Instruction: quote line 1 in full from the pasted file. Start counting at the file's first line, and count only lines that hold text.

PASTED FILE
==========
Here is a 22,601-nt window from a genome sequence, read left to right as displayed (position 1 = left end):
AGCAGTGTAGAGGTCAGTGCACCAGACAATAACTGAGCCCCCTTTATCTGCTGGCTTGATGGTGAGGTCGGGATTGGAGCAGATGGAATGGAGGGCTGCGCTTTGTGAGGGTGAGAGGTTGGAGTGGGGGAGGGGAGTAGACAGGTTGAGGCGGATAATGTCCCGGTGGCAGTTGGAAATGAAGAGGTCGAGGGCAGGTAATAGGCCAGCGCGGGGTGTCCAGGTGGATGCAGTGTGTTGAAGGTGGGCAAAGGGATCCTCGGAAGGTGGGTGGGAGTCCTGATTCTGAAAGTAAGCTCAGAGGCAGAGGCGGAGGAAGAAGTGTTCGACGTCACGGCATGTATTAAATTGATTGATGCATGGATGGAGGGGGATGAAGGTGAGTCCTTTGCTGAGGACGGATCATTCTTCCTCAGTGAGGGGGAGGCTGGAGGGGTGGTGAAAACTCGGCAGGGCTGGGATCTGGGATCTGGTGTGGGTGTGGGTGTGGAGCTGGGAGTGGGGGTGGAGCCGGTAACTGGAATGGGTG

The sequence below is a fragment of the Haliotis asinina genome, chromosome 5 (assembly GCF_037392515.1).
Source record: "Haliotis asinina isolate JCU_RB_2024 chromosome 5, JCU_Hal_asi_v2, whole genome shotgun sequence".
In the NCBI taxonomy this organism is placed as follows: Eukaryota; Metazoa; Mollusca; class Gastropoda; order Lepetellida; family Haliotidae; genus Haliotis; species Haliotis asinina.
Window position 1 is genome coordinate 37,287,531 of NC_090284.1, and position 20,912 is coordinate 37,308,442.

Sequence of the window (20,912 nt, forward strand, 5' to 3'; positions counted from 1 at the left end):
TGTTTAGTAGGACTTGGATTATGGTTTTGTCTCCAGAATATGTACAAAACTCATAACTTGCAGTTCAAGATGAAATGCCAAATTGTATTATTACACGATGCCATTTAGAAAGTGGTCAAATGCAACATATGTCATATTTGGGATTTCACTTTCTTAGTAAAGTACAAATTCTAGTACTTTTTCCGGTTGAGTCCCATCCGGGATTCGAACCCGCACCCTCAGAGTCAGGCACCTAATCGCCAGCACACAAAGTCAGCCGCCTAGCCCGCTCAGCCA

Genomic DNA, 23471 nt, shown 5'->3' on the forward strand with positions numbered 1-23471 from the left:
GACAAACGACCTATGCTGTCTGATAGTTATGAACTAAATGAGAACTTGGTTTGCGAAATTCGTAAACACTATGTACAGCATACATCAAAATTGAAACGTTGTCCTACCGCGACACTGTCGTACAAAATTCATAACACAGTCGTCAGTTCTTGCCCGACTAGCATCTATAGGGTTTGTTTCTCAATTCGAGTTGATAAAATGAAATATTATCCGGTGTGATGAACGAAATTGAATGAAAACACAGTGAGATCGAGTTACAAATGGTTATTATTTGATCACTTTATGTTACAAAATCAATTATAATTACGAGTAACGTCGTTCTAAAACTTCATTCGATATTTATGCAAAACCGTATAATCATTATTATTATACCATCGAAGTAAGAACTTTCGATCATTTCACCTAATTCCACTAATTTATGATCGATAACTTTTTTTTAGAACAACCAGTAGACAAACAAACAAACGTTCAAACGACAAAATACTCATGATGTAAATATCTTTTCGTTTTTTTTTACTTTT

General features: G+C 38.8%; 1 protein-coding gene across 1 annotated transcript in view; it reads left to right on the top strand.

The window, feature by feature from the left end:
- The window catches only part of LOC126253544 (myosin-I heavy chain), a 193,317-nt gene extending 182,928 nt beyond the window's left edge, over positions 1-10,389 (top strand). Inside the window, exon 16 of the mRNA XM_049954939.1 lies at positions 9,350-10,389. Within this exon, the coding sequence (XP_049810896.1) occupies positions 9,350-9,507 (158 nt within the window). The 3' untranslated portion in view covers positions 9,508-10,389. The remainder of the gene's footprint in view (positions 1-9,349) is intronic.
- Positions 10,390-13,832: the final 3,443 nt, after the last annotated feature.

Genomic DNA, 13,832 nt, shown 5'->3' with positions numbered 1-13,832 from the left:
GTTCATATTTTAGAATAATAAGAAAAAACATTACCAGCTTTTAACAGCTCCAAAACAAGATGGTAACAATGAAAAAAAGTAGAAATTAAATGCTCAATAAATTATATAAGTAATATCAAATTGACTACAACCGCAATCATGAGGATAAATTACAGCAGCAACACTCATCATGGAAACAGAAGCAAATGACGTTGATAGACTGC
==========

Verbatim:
Here is a 22,601-nt window from a genome sequence, read left to right as displayed (position 1 = left end):